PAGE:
Attitudes about urbanism are changing as people embrace the social, cultural, environmental and financial benefits of more urban lifestyles. Even in the still relatively young frontier cities of the western United States, urbanism is on the rise.
Yogi Berra,former Major League Baseball player and manager, said , “You can observe a lot by just watching.” Jane Jacobs, one of the great city planning minds of the 20th century, also had a lot to say about observing, and used her time spent watching how people use cities as a major influence in how to plan cities.
Planning cities is becoming increasingly complex, as both the number of people and the ways we live in and use cities is changing rapidly. It is more important than ever that we observe well so that we can plan well - and it’s got to be a team sport.
SOREN D. SIMONSEN
For much of recent history, especially the past 3,000 years or so, colonization and urbanization have become progressively important to human settlement and lifestyle. For centuries, much of the design, planning and construction of buildings and cities was practiced and executed without clear lines of specialization. Leonardo da Vinci, Michaelangelo, and countless others worked individually across disciplines - including planning, urban design, landscape and site design, architecture, interior planning and decorating. They were fine artists, sculptors, master craftsmen and engineering innovators of their time, all rolled into one.
Over the past century, as the technologies of city and building systems have become more complex (think of wastewater treatment and ubiquitous highway transportation systems on a regional scale, along with intricate electrical/mechanical systems on a building scale). The fact is, we have created many specialized, distinct and separate disciplines. These increasingly isolated disciplines have resulted in tremendous innovations, all of which have increased safety, security and comfort. They have, however, not always produced consistent, desirable or sustainable collective outcomes when cities are evaluated as a whole.
Highways and automobiles that once offered seemingly limitless freedom to travel are now mired in congestion and gridlock. Soaring fuel costs have curbed the desire of many to even travel short distances by car. But few viable alternatives are available — even walking two blocks to the store or to school can be an extreme personal safety risk. Energy consumptive systems that once moderated the climate indoors now seem to exacerbate the climate crisis of the entire planet.So what happened? And what happens next?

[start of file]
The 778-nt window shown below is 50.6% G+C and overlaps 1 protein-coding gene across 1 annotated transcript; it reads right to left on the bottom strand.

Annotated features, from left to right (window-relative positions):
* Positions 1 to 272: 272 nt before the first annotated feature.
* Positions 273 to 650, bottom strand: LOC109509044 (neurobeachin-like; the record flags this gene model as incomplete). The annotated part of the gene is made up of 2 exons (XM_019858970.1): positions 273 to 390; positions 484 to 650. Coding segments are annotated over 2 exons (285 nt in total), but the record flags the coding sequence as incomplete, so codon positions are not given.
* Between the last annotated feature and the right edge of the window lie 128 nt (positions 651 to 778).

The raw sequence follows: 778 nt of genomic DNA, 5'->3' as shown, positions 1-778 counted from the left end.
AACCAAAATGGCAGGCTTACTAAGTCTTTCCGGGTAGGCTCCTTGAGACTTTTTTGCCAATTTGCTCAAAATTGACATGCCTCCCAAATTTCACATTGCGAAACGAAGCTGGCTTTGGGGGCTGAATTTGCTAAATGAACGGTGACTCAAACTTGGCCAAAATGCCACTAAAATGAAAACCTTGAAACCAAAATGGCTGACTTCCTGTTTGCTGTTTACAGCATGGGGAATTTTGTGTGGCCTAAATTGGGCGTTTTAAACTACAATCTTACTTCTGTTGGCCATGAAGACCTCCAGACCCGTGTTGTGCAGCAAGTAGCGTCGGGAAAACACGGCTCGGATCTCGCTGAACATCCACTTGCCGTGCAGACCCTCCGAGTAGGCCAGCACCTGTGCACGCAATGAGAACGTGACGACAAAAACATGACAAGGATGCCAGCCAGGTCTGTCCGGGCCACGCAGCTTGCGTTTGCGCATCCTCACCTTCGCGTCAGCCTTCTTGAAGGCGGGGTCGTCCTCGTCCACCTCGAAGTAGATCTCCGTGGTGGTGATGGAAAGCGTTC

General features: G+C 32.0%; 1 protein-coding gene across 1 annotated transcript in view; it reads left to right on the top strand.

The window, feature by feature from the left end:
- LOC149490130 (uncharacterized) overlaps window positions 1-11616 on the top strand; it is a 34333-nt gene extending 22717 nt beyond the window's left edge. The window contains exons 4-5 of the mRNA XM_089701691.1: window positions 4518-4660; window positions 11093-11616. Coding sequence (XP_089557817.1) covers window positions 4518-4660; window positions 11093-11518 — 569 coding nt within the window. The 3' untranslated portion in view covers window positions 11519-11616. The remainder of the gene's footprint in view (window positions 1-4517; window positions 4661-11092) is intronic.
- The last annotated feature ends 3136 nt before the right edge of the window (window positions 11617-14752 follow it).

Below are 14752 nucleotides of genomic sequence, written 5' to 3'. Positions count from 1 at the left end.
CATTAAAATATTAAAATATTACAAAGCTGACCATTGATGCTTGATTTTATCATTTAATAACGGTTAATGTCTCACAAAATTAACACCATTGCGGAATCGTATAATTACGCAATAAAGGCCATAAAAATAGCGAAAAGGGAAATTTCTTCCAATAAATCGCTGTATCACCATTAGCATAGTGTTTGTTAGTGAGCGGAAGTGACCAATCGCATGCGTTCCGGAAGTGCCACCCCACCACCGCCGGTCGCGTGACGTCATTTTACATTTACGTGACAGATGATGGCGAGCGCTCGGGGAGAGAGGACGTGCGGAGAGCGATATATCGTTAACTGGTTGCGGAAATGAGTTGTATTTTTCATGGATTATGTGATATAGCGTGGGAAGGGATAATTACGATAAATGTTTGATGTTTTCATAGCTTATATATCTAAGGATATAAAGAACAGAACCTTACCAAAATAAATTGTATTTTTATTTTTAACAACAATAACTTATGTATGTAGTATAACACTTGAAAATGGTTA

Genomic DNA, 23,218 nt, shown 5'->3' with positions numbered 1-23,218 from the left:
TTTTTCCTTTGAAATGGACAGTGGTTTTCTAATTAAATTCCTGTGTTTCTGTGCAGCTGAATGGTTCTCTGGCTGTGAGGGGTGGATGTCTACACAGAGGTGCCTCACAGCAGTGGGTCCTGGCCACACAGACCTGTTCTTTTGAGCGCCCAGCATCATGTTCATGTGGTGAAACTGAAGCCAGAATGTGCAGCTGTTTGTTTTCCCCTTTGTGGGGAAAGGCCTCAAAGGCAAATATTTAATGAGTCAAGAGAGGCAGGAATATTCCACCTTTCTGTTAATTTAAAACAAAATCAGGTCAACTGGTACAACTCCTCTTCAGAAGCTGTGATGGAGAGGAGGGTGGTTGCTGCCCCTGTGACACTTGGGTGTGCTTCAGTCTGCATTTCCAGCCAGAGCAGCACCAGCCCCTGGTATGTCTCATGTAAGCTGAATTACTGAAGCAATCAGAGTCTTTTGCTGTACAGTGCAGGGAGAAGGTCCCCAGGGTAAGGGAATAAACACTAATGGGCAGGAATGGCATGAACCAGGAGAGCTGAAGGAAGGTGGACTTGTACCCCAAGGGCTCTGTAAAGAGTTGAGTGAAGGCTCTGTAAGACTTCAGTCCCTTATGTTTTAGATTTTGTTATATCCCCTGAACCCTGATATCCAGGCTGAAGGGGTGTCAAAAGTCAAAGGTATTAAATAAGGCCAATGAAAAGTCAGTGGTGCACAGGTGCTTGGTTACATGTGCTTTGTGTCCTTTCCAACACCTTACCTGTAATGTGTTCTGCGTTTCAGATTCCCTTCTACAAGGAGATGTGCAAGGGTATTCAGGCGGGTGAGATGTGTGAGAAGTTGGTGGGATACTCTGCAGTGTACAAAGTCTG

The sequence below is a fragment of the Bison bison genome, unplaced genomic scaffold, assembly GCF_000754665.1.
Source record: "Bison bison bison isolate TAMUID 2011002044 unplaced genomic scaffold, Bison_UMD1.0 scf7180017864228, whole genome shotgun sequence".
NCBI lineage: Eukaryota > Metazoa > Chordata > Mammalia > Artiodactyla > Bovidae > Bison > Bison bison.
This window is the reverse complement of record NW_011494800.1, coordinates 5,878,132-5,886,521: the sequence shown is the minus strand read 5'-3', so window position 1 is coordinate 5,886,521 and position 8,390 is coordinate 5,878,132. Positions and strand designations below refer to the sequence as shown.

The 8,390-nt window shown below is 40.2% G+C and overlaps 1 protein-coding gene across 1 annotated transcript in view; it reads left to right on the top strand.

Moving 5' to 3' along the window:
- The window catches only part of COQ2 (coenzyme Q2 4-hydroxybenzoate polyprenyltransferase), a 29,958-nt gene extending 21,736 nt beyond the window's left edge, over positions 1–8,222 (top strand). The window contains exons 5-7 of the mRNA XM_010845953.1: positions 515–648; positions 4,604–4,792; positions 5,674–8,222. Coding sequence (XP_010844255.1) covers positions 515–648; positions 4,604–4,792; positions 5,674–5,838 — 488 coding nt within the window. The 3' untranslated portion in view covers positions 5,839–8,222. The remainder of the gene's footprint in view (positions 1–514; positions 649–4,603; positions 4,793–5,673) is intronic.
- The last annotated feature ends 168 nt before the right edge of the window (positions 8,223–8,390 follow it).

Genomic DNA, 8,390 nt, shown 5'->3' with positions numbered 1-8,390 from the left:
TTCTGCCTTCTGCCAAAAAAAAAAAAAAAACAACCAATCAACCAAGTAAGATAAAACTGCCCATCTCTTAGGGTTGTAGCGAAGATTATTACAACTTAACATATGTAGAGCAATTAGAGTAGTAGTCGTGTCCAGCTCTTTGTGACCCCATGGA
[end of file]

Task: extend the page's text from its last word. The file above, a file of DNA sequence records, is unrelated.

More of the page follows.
There are three major factors that will influence how we live and how we build cities in the 21st century. The first is population. Estimates suggest that the worldwide population may double or triple by the year 2100, to between 15 and 20 billion people. More people may be born in the next century than have lived in all of human history combined. For now, the growth rate is exponential and most of that growth will occur in cities.
The second is availability of natural resources. Though scientists predict that at some point there may be a leveling of current population growth rates based on availability of known resources of the planet, that stabilization may not come without considerable conflict. The United States, which has five percent of the world’s population - yet consumes 25 percent of the world’s natural resources - could be at greatest risk. There appears to be no alternative to vastly improving the efficiency of resource use.
The third is the response to climate change. Whatever your opinion concerning the cause of temperature increase, there is little argument that the impacts of temperature, sea level, and natural disasters will significantly change our quality of life and our development patterns, if for no other reason than the sheer number of lives impacted due to population growth.
Attitudes about urbanism are changing as people embrace the social, cultural, environmental and financial benefits of more urban lifestyles. Even in the still relatively young frontier cities of the western United States, where wide open spaces and rugged individualism have characterized development patterns of cities over the last half-century, urbanism is on the rise. This is evidentin the proliferation of mass transit systems, renewed expansion of urban housing - even among families - and a growing concentration and clustering of cultural, education, retail and employment opportunities in our downtowns, as well as in suburban town centers.
To sustain life of any quality, cities, people and nature must evolve to a better state of coexistence where mutual benefit is nurtured. And rather than operating in silos of practice or technical expertise, there is an urgent need for a multi-disciplinary approach to the planning and design of our cities and regions.
The needs we face in the west and as a worldwide society during this period of rapid urban growth and transformation over the next half century will require enormous political and professional initiative. We have the tools and expertise. Now, we need the leaders who will write this important chapter in history. Are you in?